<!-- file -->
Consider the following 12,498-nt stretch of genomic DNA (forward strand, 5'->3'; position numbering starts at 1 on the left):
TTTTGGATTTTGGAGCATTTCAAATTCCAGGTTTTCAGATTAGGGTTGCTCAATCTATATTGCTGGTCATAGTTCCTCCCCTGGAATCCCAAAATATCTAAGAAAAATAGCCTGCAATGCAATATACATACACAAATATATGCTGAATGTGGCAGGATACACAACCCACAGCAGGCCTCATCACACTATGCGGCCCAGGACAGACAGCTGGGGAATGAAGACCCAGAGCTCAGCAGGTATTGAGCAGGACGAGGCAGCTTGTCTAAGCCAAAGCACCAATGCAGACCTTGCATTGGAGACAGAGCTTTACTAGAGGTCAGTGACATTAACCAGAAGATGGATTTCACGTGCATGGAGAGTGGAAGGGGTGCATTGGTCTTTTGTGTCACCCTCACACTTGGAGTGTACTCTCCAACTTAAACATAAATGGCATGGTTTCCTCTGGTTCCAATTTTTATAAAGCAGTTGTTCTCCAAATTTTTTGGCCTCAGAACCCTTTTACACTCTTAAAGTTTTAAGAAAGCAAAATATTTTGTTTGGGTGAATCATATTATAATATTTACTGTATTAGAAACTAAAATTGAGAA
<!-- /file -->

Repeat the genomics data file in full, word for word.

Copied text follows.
Consider the following 12,498-nt stretch of genomic DNA (forward strand, 5'->3'; position numbering starts at 1 on the left):
TTTTGGATTTTGGAGCATTTCAAATTCCAGGTTTTCAGATTAGGGTTGCTCAATCTATATTGCTGGTCATAGTTCCTCCCCTGGAATCCCAAAATATCTAAGAAAAATAGCCTGCAATGCAATATACATACACAAATATATGCTGAATGTGGCAGGATACACAACCCACAGCAGGCCTCATCACACTATGCGGCCCAGGACAGACAGCTGGGGAATGAAGACCCAGAGCTCAGCAGGTATTGAGCAGGACGAGGCAGCTTGTCTAAGCCAAAGCACCAATGCAGACCTTGCATTGGAGACAGAGCTTTACTAGAGGTCAGTGACATTAACCAGAAGATGGATTTCACGTGCATGGAGAGTGGAAGGGGTGCATTGGTCTTTTGTGTCACCCTCACACTTGGAGTGTACTCTCCAACTTAAACATAAATGGCATGGTTTCCTCTGGTTCCAATTTTTATAAAGCAGTTGTTCTCCAAATTTTTTGGCCTCAGAACCCTTTTACACTCTTAAAGTTTTAAGAAAGCAAAATATTTTGTTTGGGTGAATCATATTATAATATTTACTGTATTAGAAACTAAAATTGAGAA